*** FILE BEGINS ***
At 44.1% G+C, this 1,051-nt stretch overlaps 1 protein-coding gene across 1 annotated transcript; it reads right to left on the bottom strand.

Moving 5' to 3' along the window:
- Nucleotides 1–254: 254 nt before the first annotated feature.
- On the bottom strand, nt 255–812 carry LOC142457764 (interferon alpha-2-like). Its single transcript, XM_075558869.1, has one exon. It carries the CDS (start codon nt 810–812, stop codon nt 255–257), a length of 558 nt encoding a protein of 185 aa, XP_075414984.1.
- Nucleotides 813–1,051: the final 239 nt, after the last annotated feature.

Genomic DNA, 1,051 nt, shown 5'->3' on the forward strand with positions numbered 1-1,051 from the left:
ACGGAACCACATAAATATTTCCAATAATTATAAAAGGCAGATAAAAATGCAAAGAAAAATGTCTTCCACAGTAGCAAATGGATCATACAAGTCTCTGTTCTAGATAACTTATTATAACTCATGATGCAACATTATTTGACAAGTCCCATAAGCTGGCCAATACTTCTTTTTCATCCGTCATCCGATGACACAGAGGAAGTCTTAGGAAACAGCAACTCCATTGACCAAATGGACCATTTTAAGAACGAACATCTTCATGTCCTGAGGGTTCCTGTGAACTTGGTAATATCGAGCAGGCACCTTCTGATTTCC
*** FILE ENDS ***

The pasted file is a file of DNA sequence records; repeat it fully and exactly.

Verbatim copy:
At 44.1% G+C, this 1,051-nt stretch overlaps 1 protein-coding gene across 1 annotated transcript; it reads right to left on the bottom strand.

Moving 5' to 3' along the window:
- Nucleotides 1–254: 254 nt before the first annotated feature.
- On the bottom strand, nt 255–812 carry LOC142457764 (interferon alpha-2-like). Its single transcript, XM_075558869.1, has one exon. It carries the CDS (start codon nt 810–812, stop codon nt 255–257), a length of 558 nt encoding a protein of 185 aa, XP_075414984.1.
- Nucleotides 813–1,051: the final 239 nt, after the last annotated feature.

Genomic DNA, 1,051 nt, shown 5'->3' on the forward strand with positions numbered 1-1,051 from the left:
ACGGAACCACATAAATATTTCCAATAATTATAAAAGGCAGATAAAAATGCAAAGAAAAATGTCTTCCACAGTAGCAAATGGATCATACAAGTCTCTGTTCTAGATAACTTATTATAACTCATGATGCAACATTATTTGACAAGTCCCATAAGCTGGCCAATACTTCTTTTTCATCCGTCATCCGATGACACAGAGGAAGTCTTAGGAAACAGCAACTCCATTGACCAAATGGACCATTTTAAGAACGAACATCTTCATGTCCTGAGGGTTCCTGTGAACTTGGTAATATCGAGCAGGCACCTTCTGATTTCC